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Polling geeks in the news

October 18th, 2008, 10:53am by Sam Wang


In today’s San Francisco Chronicle. I’m wedged in there between Mark Blumenthal and Nate Silver.

Tags: 2008 Election

13 Comments so far ↓

  • Michael S

    I’m surprised they didn’t mention Andy Tanenbaum.

  • Michael Slavitch

    “There’s an issue here – not all polls are created equal. Some have more rigorous methodology than others. You lose something by simply offering aggregations,” said Frankovic.”

    That assertion is exactly wrong. The evidence is in the meta-margin graphs, which should show spikes if that was true. What you see is the reverse. There may be polls out there with bad results, but averaged out with other polls there is no difference between bad results and the natural margin of error you get with any poll.
    The reason is that even bad polls have signal even if they have noise. Aggregating polls merely sums up both signal and noise into a larger sample set. The signal gets accumulated with the signal from the other polls, while the noise gets washed out.

    If you want to see this in action, turn on your cellphone.

  • Karen Flynn

    re: the SF Chronicle

    This is the main newspaper I ead, and without it, I might not have visited this web site. I checked you out this morning, and I really like the way you organize and analyze the polling information. As an avid Obama supporter, I am sometimes a bit dismayed when I read that the polls are close, and I appreciate your presentatioin of the information, which has helped to calm my fears somewhat. Great work!

  • DFS

    I hadn’t been to this site until I read that article in the chronicle. Congrats! and thanks for all the work you do for poll junkies like me.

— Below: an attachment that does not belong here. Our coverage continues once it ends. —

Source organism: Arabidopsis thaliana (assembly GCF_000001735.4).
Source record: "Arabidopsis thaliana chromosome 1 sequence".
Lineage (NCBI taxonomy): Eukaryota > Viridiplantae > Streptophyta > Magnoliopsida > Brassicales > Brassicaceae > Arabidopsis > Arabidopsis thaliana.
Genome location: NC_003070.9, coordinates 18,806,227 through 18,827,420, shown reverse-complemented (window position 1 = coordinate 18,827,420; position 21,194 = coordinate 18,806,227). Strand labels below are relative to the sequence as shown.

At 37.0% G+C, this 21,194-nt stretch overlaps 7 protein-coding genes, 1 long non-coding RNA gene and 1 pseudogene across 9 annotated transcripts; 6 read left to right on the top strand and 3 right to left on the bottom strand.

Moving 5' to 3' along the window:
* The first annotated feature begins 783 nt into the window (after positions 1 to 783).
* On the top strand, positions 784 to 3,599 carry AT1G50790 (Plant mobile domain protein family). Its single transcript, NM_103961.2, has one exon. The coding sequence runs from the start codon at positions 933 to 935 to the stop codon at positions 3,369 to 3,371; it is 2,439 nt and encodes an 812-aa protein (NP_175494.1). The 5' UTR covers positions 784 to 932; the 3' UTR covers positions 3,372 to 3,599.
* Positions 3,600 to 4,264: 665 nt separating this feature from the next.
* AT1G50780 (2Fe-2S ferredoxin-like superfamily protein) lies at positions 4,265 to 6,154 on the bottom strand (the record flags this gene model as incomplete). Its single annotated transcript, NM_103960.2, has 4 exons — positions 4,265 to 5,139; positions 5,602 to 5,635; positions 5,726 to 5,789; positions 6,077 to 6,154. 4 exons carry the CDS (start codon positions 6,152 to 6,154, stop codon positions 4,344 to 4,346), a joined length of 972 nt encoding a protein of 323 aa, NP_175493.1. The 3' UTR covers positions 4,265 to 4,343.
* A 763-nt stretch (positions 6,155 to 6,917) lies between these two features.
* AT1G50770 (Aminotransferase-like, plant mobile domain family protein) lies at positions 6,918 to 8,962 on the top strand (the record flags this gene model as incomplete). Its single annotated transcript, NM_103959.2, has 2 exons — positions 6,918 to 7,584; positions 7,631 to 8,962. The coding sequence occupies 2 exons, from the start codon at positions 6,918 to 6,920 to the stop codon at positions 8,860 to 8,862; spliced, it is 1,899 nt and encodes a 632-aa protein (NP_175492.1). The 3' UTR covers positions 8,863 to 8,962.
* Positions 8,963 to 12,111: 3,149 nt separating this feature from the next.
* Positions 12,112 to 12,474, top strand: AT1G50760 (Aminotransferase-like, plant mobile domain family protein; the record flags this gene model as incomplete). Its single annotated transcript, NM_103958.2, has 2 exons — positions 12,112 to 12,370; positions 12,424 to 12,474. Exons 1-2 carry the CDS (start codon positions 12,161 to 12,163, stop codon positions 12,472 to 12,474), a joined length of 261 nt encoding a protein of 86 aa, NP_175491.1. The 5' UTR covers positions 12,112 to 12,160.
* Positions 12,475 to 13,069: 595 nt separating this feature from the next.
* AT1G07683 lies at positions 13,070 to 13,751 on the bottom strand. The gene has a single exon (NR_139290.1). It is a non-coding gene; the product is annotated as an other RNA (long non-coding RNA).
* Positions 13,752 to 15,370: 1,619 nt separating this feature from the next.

• ron

    Could you make a post or point me toward, something that talks about the allocation of the undecideds. As a “poll of polls” can tell us the state of the race, so too can it tell us the state of the NUMBER of undecideds. Everything Ive studied show they break toward the person behind. Any thought to that, and if history shows that, why?

  • Glenn

    Good on you, Sam. Dunno. Intuitively, lol, I feel far more comfortable with methodology.
    Thanks as ever…

  • jefflz

    This may seem obvious and or inane, but does it make any sense to combine in a statistically valid fashion electoral vote projections, across all the poll analyses. (RCP, 538, polster.com, princeton, etc.) ?

  • Ravi S.

    Jefflz,

    I can’t see how you would reasonably combine poll analyses. They are all based on the same set of polls, so one analysis doesn’t have information that others don’t. Things like assumptions (and goals) are not consistent across analyses so any combination would not be self consistent.

  • Sam Wang

    Michael S, when interviewed I did mention Andrew Tanenbaum and his creation, electoral-vote.com. As far as I can tell he pioneered this peculiar hobby. But reporters have to choose an angle. Perhaps simple data aggregation (as opposed to the meta-analysis/projection approach) didn’t seem interesting enough.

    jefflz, there are meta-meta-analysis sites. One is 3bluedudes.com.

  • jhm

    You might like to peruse this compendium of similar sites.

  • David

    Sam, I just realized what you should do, is show in some way the odds of winning the different likely battleground states. It would be really cool to know the most likely electoral scenario, and would be a real draw for the site!

  • Vicki Vance

    Sorry for the off topic question, Sam, but could you comment on the latest video from the Defenders of Wildlife group on polar bears? I have given them quite a bit of support to get the aerial hunting of wolves video on TV at your suggestion (and hope that it has made a difference). Now they are asking about money for this new video and I am wondering if I am better off to continue to give money for the wolf one since it is so effective.

  • Sam Wang

    Vicki, my feeling about the Defenders of Wildlife Action Fund is that they were quite influential in driving perceptions of Governor Palin – but that those perceptions are now driven. The polar bear business seems repetitive. Nothing against bears.

    As I’ve stated before, I don’t think there is much that either side can do to influence the Presidential race. There could be a surprise, but it’s highly unlikely. Your most influential investment in the future will be affecting the composition of next year’s Senate. Therefore my interest in the races I list at ActBlue (and for Republicans, the NRSC).

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